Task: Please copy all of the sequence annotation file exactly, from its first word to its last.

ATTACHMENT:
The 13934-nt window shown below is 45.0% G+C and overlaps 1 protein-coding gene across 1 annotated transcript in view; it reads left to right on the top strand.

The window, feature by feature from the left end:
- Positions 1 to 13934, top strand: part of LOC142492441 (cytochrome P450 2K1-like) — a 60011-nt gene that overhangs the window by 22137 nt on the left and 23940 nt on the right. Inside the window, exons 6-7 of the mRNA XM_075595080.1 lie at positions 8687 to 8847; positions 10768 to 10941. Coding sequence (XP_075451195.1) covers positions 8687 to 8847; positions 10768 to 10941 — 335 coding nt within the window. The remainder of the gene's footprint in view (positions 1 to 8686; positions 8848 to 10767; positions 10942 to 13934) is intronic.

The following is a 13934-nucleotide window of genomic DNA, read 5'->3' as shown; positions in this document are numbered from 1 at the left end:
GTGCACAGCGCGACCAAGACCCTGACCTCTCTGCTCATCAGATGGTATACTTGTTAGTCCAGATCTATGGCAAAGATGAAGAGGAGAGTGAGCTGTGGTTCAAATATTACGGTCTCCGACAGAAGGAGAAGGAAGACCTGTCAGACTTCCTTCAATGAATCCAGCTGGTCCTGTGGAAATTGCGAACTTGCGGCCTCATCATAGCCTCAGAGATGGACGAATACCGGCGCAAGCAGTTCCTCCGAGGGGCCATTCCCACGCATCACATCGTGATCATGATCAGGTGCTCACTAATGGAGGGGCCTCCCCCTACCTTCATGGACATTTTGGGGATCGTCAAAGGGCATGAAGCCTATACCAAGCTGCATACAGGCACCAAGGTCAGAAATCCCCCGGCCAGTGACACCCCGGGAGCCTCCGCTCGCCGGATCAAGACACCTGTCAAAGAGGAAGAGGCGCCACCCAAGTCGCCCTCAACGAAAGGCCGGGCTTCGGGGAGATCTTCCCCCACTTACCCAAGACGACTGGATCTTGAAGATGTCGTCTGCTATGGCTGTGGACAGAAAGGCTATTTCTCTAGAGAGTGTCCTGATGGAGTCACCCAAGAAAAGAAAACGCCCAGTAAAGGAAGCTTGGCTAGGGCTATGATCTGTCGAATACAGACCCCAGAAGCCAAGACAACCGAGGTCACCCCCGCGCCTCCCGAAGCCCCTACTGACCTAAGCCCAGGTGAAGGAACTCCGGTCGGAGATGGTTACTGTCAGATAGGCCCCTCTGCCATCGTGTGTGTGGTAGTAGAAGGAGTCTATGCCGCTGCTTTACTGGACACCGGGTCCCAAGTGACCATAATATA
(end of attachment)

The 13934-nt window shown below is 45.0% G+C and overlaps 1 protein-coding gene across 1 annotated transcript in view; it reads left to right on the top strand.

The window, feature by feature from the left end:
- Positions 1 to 13934, top strand: part of LOC142492441 (cytochrome P450 2K1-like) — a 60011-nt gene that overhangs the window by 22137 nt on the left and 23940 nt on the right. Inside the window, exons 6-7 of the mRNA XM_075595080.1 lie at positions 8687 to 8847; positions 10768 to 10941. Coding sequence (XP_075451195.1) covers positions 8687 to 8847; positions 10768 to 10941 — 335 coding nt within the window. The remainder of the gene's footprint in view (positions 1 to 8686; positions 8848 to 10767; positions 10942 to 13934) is intronic.

The following is a 13934-nucleotide window of genomic DNA, read 5'->3' as shown; positions in this document are numbered from 1 at the left end:
GTGCACAGCGCGACCAAGACCCTGACCTCTCTGCTCATCAGATGGTATACTTGTTAGTCCAGATCTATGGCAAAGATGAAGAGGAGAGTGAGCTGTGGTTCAAATATTACGGTCTCCGACAGAAGGAGAAGGAAGACCTGTCAGACTTCCTTCAATGAATCCAGCTGGTCCTGTGGAAATTGCGAACTTGCGGCCTCATCATAGCCTCAGAGATGGACGAATACCGGCGCAAGCAGTTCCTCCGAGGGGCCATTCCCACGCATCACATCGTGATCATGATCAGGTGCTCACTAATGGAGGGGCCTCCCCCTACCTTCATGGACATTTTGGGGATCGTCAAAGGGCATGAAGCCTATACCAAGCTGCATACAGGCACCAAGGTCAGAAATCCCCCGGCCAGTGACACCCCGGGAGCCTCCGCTCGCCGGATCAAGACACCTGTCAAAGAGGAAGAGGCGCCACCCAAGTCGCCCTCAACGAAAGGCCGGGCTTCGGGGAGATCTTCCCCCACTTACCCAAGACGACTGGATCTTGAAGATGTCGTCTGCTATGGCTGTGGACAGAAAGGCTATTTCTCTAGAGAGTGTCCTGATGGAGTCACCCAAGAAAAGAAAACGCCCAGTAAAGGAAGCTTGGCTAGGGCTATGATCTGTCGAATACAGACCCCAGAAGCCAAGACAACCGAGGTCACCCCCGCGCCTCCCGAAGCCCCTACTGACCTAAGCCCAGGTGAAGGAACTCCGGTCGGAGATGGTTACTGTCAGATAGGCCCCTCTGCCATCGTGTGTGTGGTAGTAGAAGGAGTCTATGCCGCTGCTTTACTGGACACCGGGTCCCAAGTGACCATAATATA